That being said, it’s still your wedding, and choosing the first dance song is most likely going to be left to the happy couple. Be sure to contact your wedding band early on to give them enough time to familiarise themselves with your song of choice – and if you have any other songs your wedding simply wouldn’t be the same without, then let your band know with the same amount of notice. You’ll find that, more often than not, they’ll be happy to oblige.

Select Your Venue

The majority of venues that are happy to host wedding receptions will be also be happy to accommodate live wedding bands. However, it’s better to leave nothing to chance when planning something as special as your wedding’s going to be, so check, check and check again to find out if there are any regulations in place that you should know about.

Two of the main issues you need to concern yourself with are: time and volume. Check with your venue how early you and your wedding band can arrive, and how late you can leave. Then, try to coordinate this with whatever time your guests arrive and leave, so they’ll be there when the band is good and ready to start playing for them.

If you need your band to arrive early, then be prepared to be charged more, and be aware that, although they’re not guests, they’ll also need looking after. Regarding volume, many venues now use sound limiting devices to curb extreme heights of volume. Ask them if this is the case, and you’ll then know what kind of band to hire.

A third issue you need to bear in mind is space. If your selected venue is used to having live music, then it’s likely they’ll have the relevant information readily available. You’ll need to find out how much space you’re hiring for numerous reasons, one being it’ll tell you what size band to aim for, another being how many guests you can invite, which in turn will affect what kind of vibe you’ll be aiming for.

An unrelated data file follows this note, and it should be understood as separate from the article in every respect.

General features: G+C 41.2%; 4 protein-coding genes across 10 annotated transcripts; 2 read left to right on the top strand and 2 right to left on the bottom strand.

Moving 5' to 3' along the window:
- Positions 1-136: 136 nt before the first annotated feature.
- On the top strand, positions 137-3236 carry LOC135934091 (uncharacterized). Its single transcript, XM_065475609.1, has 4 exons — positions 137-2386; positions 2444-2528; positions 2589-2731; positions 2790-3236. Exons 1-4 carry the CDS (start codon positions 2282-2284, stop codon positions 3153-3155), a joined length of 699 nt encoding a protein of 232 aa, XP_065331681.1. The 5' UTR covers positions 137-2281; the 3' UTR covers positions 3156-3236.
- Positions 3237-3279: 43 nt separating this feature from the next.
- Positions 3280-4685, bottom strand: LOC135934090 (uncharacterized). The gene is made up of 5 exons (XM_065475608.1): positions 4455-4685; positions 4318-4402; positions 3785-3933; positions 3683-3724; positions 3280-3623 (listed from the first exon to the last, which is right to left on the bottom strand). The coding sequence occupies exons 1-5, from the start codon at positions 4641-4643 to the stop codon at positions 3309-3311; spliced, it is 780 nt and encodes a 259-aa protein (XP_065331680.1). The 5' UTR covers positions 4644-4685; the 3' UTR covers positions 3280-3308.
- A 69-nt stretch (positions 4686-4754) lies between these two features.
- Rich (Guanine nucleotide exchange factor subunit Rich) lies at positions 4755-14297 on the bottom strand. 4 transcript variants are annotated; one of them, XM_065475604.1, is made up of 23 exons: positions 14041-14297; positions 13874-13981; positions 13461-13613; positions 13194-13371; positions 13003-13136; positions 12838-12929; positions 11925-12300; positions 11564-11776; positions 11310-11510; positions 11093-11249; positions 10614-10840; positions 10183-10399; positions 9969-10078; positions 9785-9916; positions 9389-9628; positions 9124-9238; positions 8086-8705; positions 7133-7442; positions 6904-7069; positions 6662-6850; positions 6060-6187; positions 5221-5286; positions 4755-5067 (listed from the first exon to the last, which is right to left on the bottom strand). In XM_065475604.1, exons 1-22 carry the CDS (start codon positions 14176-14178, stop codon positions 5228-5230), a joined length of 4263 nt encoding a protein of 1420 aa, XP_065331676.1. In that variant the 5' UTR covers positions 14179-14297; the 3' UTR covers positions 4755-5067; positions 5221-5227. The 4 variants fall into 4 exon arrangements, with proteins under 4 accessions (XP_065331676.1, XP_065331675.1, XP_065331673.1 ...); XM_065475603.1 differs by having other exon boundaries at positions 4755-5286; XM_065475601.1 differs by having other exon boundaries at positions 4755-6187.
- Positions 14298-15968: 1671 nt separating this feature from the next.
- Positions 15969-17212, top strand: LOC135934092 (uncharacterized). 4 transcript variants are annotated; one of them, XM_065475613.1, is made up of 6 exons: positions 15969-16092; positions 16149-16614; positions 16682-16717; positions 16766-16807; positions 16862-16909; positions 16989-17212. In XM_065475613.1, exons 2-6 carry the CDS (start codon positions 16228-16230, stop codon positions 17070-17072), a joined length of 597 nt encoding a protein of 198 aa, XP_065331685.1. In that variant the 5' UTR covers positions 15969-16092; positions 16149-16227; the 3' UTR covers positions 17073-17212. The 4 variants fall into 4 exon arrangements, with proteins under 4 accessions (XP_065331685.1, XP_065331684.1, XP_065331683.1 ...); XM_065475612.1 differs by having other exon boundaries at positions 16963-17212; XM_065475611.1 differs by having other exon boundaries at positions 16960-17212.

Different styles of band tend to have different sizes of line up. For example, a rock or pop covers band will have around 4 members, but a funk, R&B or disco band will like feature upwards of 7 members – potentially with backing singers and backing dancers in tow.

Larger bands also tend to come hand in hand with more equipment, which can often take up the same amount of space again, so be sure you liaise with you band to find out how much room they tend to take up. Furthermore, if you are concerned about noise levels and equipment, then jazz trios, solo guitarists, pianists and acoustic duos are a safe bet.

Keep an Eye On Your Budget

Weddings are pricey enough as it is, so arm yourself against any nasty surprises and find out beforehand how much live wedding entertainment will set you back. As with the other aspects we’ve considered so far, there’s quite a broad range to choose from.

Wedding bands usually base their quotes on how many members are in their group, how established they are as an act, and sometimes how long they’ve been hired to play for, though the standard is roughly 2 hours. They’ll also usually have factored in travel expenses too, though if these, like the running time, exceeds the norm (for example, having to travel more than 100 miles), the fee must go up.

It’s always worth preparing to pay a little more for your wedding band, as this goes some way to ensure quality. A less experienced band probably won’t have garnered enough of a reputation to charge professional rates, and will likely have less professional equipment, which will affect the quality of the sound at your wedding.

Additionally, it’s worth paying for agency support, as hiring a wedding band from an agency provides you with certain guarantees an amateur and unrepresented band will be unable to match. In other words, if for some reason your wedding band is unable to perform, or delivers a less than stellar performance, the agency will be there to help rectify the situation.



Chris Price